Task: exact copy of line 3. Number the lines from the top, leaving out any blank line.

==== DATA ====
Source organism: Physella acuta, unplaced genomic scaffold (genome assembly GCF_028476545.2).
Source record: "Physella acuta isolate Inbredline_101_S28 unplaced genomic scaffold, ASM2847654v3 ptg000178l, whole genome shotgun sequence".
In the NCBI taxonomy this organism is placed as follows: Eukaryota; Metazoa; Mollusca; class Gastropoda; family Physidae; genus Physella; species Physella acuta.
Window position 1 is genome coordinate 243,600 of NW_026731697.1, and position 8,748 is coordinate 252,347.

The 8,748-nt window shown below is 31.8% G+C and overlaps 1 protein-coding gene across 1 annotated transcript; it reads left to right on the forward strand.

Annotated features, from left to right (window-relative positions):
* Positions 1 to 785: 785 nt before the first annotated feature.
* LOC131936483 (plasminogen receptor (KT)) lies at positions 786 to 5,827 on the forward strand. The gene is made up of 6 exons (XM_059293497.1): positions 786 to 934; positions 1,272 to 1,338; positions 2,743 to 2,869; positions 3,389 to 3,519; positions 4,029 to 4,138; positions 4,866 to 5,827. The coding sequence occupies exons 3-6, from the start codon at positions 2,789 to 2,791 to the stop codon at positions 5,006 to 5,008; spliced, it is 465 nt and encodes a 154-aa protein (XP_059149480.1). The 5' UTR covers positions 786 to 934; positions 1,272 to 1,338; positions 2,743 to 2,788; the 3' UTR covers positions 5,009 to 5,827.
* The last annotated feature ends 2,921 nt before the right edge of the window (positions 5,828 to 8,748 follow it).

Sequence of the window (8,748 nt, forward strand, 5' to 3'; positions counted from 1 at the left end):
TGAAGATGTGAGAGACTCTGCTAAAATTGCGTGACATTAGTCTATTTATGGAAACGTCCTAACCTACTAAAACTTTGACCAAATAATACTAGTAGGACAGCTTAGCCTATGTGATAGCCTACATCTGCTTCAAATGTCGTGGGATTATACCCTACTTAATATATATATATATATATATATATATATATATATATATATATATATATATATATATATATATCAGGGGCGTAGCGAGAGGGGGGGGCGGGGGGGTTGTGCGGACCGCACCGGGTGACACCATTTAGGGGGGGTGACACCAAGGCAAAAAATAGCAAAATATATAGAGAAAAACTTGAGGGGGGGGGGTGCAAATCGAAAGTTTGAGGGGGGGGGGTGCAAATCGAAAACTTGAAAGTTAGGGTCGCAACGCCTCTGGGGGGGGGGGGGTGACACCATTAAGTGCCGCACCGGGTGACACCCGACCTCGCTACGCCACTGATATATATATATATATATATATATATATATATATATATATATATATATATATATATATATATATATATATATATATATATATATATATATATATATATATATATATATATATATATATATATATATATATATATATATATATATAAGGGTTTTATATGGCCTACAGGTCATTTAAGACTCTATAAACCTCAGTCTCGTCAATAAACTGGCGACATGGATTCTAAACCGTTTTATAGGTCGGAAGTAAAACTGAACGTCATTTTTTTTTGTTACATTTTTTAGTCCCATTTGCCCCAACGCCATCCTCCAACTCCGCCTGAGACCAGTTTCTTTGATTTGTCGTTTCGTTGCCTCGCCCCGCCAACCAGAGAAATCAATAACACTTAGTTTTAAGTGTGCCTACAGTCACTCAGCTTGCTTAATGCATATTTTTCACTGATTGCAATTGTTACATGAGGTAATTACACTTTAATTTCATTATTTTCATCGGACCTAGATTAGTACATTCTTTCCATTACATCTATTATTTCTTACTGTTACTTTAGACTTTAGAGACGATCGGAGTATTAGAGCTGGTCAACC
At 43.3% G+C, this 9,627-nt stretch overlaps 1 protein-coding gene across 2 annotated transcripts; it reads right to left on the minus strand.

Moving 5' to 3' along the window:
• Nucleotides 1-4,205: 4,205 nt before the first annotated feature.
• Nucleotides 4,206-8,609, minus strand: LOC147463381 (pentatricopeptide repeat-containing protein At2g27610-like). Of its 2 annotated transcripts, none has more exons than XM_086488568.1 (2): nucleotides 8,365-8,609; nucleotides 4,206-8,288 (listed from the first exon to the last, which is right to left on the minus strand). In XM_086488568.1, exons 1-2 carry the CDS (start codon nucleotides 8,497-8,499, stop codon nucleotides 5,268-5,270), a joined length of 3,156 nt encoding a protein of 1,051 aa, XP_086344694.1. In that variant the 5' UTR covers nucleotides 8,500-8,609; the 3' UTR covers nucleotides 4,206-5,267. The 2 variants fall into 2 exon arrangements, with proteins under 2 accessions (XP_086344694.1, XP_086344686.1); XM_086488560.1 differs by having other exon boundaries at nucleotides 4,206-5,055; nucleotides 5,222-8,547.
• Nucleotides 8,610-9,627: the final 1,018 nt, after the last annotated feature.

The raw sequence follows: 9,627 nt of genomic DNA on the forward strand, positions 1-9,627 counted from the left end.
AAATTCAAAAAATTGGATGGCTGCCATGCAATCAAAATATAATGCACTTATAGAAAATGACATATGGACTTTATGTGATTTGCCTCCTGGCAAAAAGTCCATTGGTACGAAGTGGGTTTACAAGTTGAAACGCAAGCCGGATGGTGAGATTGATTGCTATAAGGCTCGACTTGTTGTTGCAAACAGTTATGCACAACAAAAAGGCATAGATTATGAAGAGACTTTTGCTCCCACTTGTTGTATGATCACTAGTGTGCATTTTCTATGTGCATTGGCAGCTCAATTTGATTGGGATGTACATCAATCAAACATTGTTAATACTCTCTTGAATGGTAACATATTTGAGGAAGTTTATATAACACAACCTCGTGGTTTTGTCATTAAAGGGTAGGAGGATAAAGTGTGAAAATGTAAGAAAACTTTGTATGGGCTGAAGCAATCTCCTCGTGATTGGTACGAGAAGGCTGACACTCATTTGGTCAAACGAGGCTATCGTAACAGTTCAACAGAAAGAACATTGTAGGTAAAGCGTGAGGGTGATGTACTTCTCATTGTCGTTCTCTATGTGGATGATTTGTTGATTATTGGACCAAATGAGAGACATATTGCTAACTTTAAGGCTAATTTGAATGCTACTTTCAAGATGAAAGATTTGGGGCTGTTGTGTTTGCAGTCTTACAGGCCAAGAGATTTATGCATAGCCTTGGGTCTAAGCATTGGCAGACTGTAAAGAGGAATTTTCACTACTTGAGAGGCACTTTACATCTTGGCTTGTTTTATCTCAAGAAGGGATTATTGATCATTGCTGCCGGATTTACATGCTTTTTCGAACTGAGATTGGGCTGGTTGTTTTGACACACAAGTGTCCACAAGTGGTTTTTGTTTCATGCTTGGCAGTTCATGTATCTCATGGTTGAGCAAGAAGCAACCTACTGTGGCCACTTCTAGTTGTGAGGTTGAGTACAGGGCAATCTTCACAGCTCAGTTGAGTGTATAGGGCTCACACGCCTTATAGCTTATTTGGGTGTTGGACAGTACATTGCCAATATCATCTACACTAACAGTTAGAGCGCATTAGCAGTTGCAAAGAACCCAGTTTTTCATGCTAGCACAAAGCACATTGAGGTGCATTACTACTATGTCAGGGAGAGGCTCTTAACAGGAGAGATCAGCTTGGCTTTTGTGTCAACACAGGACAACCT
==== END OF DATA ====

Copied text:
In the NCBI taxonomy this organism is placed as follows: Eukaryota; Metazoa; Mollusca; class Gastropoda; family Physidae; genus Physella; species Physella acuta.